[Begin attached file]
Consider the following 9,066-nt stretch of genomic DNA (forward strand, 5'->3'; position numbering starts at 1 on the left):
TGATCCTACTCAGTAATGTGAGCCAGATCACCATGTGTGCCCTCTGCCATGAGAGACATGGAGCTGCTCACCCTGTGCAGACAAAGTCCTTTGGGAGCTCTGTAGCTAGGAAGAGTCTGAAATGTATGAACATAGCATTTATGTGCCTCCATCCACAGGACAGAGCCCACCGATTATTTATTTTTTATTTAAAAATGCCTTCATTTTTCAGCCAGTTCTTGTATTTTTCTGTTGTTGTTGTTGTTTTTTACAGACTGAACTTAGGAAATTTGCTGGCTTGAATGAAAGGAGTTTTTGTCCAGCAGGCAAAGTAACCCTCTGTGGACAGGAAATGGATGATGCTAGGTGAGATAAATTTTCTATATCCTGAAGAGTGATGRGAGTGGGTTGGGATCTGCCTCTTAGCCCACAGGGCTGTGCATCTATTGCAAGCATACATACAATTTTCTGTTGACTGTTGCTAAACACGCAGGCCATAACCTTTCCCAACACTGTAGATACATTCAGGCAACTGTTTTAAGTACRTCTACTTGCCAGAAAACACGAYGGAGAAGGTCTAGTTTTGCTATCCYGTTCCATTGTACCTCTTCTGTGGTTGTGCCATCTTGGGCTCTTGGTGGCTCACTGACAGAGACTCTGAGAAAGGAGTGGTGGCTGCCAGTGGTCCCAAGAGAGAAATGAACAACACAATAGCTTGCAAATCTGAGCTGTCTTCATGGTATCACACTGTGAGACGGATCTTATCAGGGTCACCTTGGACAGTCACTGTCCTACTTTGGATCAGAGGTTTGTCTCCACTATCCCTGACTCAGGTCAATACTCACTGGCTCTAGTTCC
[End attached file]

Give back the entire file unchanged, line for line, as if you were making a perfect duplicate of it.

Consider the following 9,066-nt stretch of genomic DNA (forward strand, 5'->3'; position numbering starts at 1 on the left):
TGATCCTACTCAGTAATGTGAGCCAGATCACCATGTGTGCCCTCTGCCATGAGAGACATGGAGCTGCTCACCCTGTGCAGACAAAGTCCTTTGGGAGCTCTGTAGCTAGGAAGAGTCTGAAATGTATGAACATAGCATTTATGTGCCTCCATCCACAGGACAGAGCCCACCGATTATTTATTTTTTATTTAAAAATGCCTTCATTTTTCAGCCAGTTCTTGTATTTTTCTGTTGTTGTTGTTGTTTTTTACAGACTGAACTTAGGAAATTTGCTGGCTTGAATGAAAGGAGTTTTTGTCCAGCAGGCAAAGTAACCCTCTGTGGACAGGAAATGGATGATGCTAGGTGAGATAAATTTTCTATATCCTGAAGAGTGATGRGAGTGGGTTGGGATCTGCCTCTTAGCCCACAGGGCTGTGCATCTATTGCAAGCATACATACAATTTTCTGTTGACTGTTGCTAAACACGCAGGCCATAACCTTTCCCAACACTGTAGATACATTCAGGCAACTGTTTTAAGTACRTCTACTTGCCAGAAAACACGAYGGAGAAGGTCTAGTTTTGCTATCCYGTTCCATTGTACCTCTTCTGTGGTTGTGCCATCTTGGGCTCTTGGTGGCTCACTGACAGAGACTCTGAGAAAGGAGTGGTGGCTGCCAGTGGTCCCAAGAGAGAAATGAACAACACAATAGCTTGCAAATCTGAGCTGTCTTCATGGTATCACACTGTGAGACGGATCTTATCAGGGTCACCTTGGACAGTCACTGTCCTACTTTGGATCAGAGGTTTGTCTCCACTATCCCTGACTCAGGTCAATACTCACTGGCTCTAGTTCC